Control cockchafer biologically
The cockchafer belongs to the family of leaf-horned beetles (Scarabaeidae). The most widespread in Central Europe is the field cockchafer (Melolontha melolontha). The cockchafer grows up to 3 cm in size. Legs, antennae and elytra are reddish brown, the abdominal flanks are characteristically marked by white triangular spots. Also typical are the fans at the end of the antennae. May beetles fly in the evening at times when dandelions are in bloom.
Cockchafer grubs have whitish body and three pairs of legs and with brown head capsule. They can reach a length of 5-7 cm, which makes them much larger than grubs of other beetle species.
Life cycle of the cockchafer
A female cockchafer lays up to 70 eggs in various places, preferably in warm sunny soils - often in places where she hatched herself. The eggs hatch into grubs after four weeks, which remain in the soil for a total of three years. In July of the third year, the grubs pupate and overwinter as beetles in the soil. At the dandelion bloom of the next year, the cockchafer leave the ground, and after the flight they lay their eggs again. May beetles occur regionally in masses in certain cycles, infamous "may beetle years" occur every 3-5 years. Adult cockchafer cause damage to trees by feeding on leaves. Mass occurrence of the beetle results in bare tree crowns.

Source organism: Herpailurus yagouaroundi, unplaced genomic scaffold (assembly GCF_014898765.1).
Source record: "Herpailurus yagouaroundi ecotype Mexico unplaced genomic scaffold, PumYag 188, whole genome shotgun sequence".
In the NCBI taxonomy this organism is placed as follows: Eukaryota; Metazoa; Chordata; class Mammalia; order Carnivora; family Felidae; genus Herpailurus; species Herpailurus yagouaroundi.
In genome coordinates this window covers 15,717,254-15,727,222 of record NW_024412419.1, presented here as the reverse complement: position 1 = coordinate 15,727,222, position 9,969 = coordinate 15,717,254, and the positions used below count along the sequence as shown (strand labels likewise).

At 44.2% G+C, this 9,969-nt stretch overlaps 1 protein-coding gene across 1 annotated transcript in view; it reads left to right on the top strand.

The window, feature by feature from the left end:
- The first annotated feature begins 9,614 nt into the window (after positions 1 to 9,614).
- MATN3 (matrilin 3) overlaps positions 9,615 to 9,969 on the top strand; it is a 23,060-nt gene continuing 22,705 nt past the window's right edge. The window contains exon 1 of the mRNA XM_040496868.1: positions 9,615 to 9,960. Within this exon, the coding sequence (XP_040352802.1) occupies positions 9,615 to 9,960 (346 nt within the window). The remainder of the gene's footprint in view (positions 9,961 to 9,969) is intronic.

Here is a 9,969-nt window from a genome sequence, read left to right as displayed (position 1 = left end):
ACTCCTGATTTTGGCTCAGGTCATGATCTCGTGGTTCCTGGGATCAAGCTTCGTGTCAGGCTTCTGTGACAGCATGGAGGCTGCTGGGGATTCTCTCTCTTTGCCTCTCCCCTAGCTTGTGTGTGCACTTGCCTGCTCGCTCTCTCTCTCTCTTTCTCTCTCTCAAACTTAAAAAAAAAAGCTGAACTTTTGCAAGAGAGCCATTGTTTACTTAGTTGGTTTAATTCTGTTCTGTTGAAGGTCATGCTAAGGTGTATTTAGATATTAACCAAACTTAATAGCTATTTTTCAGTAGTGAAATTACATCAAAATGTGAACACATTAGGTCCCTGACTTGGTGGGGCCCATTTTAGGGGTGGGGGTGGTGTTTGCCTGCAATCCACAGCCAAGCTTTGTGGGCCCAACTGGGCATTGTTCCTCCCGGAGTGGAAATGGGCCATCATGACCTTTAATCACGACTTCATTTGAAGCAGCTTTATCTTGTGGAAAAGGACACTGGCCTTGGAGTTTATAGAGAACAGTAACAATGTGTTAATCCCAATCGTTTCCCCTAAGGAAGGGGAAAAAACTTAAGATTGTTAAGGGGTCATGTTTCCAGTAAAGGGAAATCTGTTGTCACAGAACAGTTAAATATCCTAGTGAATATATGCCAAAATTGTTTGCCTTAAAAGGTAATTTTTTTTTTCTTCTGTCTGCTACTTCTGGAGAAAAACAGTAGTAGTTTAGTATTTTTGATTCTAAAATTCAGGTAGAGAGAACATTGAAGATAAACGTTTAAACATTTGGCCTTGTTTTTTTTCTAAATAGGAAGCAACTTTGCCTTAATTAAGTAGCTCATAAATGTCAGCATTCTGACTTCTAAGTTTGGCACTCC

Damage caused by cockchafer grubs
May beetle grubs cause the greatest damage in the 2nd year through the 2nd larval stage. During this life stage, the grubs feed the most and cause plants to die within one growing season. Already 1-2 grubs per plant are sufficient for this. Lawns, vegetables, strawberries and blueberries, perennials, shrubs and trees are attacked. Birds pecking at the grubs can thus cause immense damage to the weakly rooted lawn.
Control cockchafer grubs with nematodes.
Nematodes are tiny, filamentous soil organisms about 0.6 mm long. They are natural enemies of the cockchafer. The nematode genera Heterorhabditis and Steinernema, among others, specialize on cockchafer grubs and can use them for their own feeding and reproduction. The nematodes are supplied alive in a powder. For application, they should be mixed with water exactly according to package directions and applied to the affected areas.
Which stages of the cockchafer can be controlled with nematodes?
Basically, control is difficult. The most sensitive are cockchafer grubs in the 1st larval stage. The smaller the grubs are, the better the effect. Under favorable conditions, up to 50% of the grubs can be killed.
Application period: April/May to August/September.
Two treatments should be carried out during this period: the first in April/May when the grubs are coming out of winter dormancy and are still weak, and a second in August/September against newly hatched grubs in the L1 stage. The treatment should be carried out two years in a row.